Tehuano gap wind event

February 27th, 2020 |

GOES-16 Visible (0.64 µm) images, with plots of surface reports (yellow), ASCAT winds (violet) and surface analyses (cyan) [click to play animation | MP4]

GOES-16 “Red” Visible (0.64 µm) images, with plots of surface reports (yellow), ASCAT winds (violet) and surface analyses (cyan) [click to play animation | MP4]

GOES-16 (GOES-East) Visible (0.64 µm) images (above) revealed a cloud arc which marked the leading edge of a Tehuano wind event — air behind a cold front plunged southward across the Gulf of Mexico during the previous day, crossed the mountains of Mexico through Chivela Pass (topography) , and emerged over the Pacific Ocean on 27 February 2020. Within the western portion of the gap wind flow, ASCAT winds speeds were as high as 32 knots at 1540 UTC — but closer to the coast the Ocean Prediction Center was initially forecasting an area of Storm Force winds (downgraded to Gale Force winds later in the day).

On a GOES-16 Visible image with plots of available NOAA-20 NUCAPS profiles (below), the location of one profile immediately offshore (Point 1) and another just ahead of the Tehauno cloud arc (Point 2) are highlighted.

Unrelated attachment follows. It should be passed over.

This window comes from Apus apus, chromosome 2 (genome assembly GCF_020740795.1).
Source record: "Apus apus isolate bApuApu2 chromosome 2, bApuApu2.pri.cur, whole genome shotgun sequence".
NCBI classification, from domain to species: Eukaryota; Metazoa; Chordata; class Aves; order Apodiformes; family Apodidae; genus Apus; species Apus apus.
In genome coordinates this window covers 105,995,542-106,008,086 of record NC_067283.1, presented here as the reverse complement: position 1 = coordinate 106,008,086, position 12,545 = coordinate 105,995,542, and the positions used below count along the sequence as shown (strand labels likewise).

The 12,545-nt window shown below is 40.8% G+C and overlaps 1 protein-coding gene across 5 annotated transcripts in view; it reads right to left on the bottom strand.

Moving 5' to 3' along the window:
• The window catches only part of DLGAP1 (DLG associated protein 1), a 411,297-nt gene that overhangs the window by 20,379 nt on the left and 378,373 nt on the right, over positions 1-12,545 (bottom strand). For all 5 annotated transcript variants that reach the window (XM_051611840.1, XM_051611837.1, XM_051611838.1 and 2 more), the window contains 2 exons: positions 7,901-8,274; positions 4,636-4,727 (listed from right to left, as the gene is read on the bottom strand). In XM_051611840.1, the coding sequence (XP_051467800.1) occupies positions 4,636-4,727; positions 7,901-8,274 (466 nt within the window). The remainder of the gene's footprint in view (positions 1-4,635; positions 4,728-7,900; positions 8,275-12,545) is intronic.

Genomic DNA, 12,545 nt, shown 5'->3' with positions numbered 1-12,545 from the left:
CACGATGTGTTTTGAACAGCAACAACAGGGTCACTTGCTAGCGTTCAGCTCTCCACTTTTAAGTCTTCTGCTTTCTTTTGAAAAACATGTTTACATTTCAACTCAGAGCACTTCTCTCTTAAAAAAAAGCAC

GOES-16 Visible (0.64 µm) image, with plots of available NOAA-20 NUCAPS profiles [click to enlarge]

GOES-16 Visible (0.64 µm) image, with plots of available NOAA-20 NUCAPS profiles [click to enlarge]

A toggle between the NUCAPS profile immediately offshore (Point 1, at 15.39 N latitude 94.55 W longitude) and the profile just ahead of the Tehauno cloud arc (Point 2, at 7.29 N latitude 93.95 W longitude) is show below. Note that Total Precipitable Water values were 1.78 inches ahead of the cloud arc, compared to 1.16 inches immediately off the coast of Mexico where the dry gap winds were entering the Gulf of Tehuantepec.

NOAA-20 NUCAPS Temperature (red) and dewpoint (green) profiles for Point 1 and Point 2 [click to enlarge]

NOAA-20 NUCAPS Temperature (red) and dewpoint (green) profiles for Point 1 and Point 2 [click to enlarge]

In a comparison of Visible images from GOES-17 (GOES-West) and GOES-16 (GOES-East), haziness in the Gulf of Tehuantepec (best seen with GOES-16, due to a larger forward scattering angle) highlighted blowing dust that was being carried offshore by the strong gap winds.

“Red” Visible (0.64 µm) images from GOES-17 (left) and GOES-16 (right) [click to play animation | MP4]

GOES-16 True Color Red-Green-Blue (RGB) images created using Geo2Grid (below) provided a clearer view of the blowing dust plumes in the Gulf of Tehuantepec.

GOES-16 True Color RGB images [click to play animation | MP4]

GOES-16 True Color RGB images [click to play animation | MP4]

VIIRS True Color RGB images from Suomi NPP and NOAA-20 as viewed using RealEarth are shown below.

VIIRS True Color RGB images from Suomi NPP and NOAA-20 [click to enlarge]

VIIRS True Color RGB images from Suomi NPP and NOAA-20 [click to enlarge]